Tuesday, June 10, 2014

Nerdicus Genesis Review #19 : Art Alive!

Title : Art Alive

Publisher : Sega / Tec Toy

Genre : Art / Educational

Players : 1 Player

Release Date : 1991

Estimated Value (as of today's date) : $5-$10

Do you remember how awesome Mario Paint was? The sheer interaction you had with a painting program, allowing you to animate your own drawings and color in illustrations was top notch for a 16-bit console. Not to mention the ability to create your own stylized chip tunes songs with the Mario Paint composer. Cats, and boats, and mushrooms making music? Yes, please. OH, OH! And the Fly Swatter game...man, those were the days.

Oh, I'm sorry. I'm supposed to be talking about Art Alive. Um..........yeah.......well.

First off, let me give Sega props, for coming out with this type of game first. But let me also just say, Sega? When you're making a painting game for a console, you've gotta at least try to make it a bit more interesting than MS PAINT with a few stamp tools.

I know it's unfair to compare this game to Mario Paint, but the thing is, Mario Paint was such an absolute classic. This one, not so much. It was obviously an experimental game, and meant for a younger audience to touch on their creative side, but it was just way too simplistic in nature. 

Regardless, let's see what it has to offer.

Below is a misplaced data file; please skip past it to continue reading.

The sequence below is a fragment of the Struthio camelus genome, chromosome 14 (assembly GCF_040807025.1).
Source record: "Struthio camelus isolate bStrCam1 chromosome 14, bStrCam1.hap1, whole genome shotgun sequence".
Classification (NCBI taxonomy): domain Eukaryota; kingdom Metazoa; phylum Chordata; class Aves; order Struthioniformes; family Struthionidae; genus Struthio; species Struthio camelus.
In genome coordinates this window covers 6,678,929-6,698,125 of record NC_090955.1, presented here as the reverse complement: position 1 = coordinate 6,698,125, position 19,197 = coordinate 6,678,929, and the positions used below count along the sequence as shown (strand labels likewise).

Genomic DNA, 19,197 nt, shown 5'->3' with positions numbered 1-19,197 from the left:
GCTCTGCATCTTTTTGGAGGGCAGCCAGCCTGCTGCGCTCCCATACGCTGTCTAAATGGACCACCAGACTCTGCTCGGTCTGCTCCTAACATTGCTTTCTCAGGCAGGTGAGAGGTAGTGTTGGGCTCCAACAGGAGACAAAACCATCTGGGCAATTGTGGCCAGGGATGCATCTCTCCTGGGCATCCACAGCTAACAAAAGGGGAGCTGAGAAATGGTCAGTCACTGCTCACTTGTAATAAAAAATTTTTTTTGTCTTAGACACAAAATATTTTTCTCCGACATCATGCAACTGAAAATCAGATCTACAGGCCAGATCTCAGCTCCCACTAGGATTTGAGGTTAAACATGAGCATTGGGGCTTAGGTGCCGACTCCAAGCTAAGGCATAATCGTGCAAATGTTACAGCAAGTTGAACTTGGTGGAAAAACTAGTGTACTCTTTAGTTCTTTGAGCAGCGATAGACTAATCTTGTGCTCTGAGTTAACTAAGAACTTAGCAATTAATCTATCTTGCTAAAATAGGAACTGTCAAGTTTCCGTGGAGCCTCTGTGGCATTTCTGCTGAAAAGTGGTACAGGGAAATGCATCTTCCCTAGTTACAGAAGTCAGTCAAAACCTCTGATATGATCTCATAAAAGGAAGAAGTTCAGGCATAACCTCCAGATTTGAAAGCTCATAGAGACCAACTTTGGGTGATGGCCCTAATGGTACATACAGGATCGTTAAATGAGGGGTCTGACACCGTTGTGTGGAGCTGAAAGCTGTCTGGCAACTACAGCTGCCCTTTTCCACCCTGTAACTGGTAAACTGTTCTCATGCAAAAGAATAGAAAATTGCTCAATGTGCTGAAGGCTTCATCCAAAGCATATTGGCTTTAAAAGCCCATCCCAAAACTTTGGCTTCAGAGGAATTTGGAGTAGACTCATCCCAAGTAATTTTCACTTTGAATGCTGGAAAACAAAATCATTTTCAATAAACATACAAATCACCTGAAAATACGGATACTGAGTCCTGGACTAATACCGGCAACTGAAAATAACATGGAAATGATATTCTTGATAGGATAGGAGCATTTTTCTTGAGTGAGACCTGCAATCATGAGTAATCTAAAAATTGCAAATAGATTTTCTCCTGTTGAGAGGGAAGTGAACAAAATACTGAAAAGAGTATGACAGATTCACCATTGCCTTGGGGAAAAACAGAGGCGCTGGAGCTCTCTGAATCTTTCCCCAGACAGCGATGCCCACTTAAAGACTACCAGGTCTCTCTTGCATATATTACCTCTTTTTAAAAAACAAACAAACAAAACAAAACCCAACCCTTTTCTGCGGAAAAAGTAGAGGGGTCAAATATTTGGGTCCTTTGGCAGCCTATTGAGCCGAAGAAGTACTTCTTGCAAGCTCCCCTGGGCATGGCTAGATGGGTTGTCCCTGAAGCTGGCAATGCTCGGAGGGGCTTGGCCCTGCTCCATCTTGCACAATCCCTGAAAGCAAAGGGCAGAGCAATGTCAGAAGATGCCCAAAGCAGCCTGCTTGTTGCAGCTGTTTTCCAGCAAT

Alright, so right off the bat...the game doesn't offer much. If you have a paint program on your PC, it's pretty much the exact same thing. There's no other form of artwork creation here. It's drawing and coloring. That's it.

Once you get past the intro screen, you're thrown right into a blank canvas with all your tools at the top of the screen. You'll recognize some of them if you used paint programs before. The pencil / pen tool, the paint bucket tool, the spray can, the eraser, the line, the scissors. You've also got your available color palettes as well as some patterns to choose from. I do find it funny though that music only plays when you start using certain tools. Closest thing you'll get to a composer function, ha.

Thinking about it now, this is more like an ages 3+ version of photoshop. That's not a bad thing, and I really can't knock this game for just trying to be a paint program, because it works at that. It's just for me, I'm always looking for more, and like I said I was extremely spoiled by Mario Paint.

If you are really horrible at drawing, you can always take some of the pre-made stamps of Sega characters and throw them onto a background, or color them in. Or, if you feel like challenging yourself, there is a shoddy version of an animation program to go along with the painting, but it's really not user friendly at all.

Speaking of user friendly, don't even get me started on controls. I can't even fathom creating works of art without using a mouse or a wacom tablet, so using a genesis controller to paint is almost impossible. I'd love to see if anyone has ever created something EPIC with this program, and if you did, props to you.

After all is said and done, there's not much else to do with this game. It's a time killer, and nothing more than that. But without anything else to offer besides simple painting, the game fades into existence.

I know, I know..I'm not giving this game much justice. It's more of an educational game, so if you leave it at that I'll give it a nod. It gains an extra sonic coin, just for trying to tap into a kids creative senses.

Still...come on, Mario Paint is soooo much better.

Final Score (out of 5) :

Until next time, keep on gaming!



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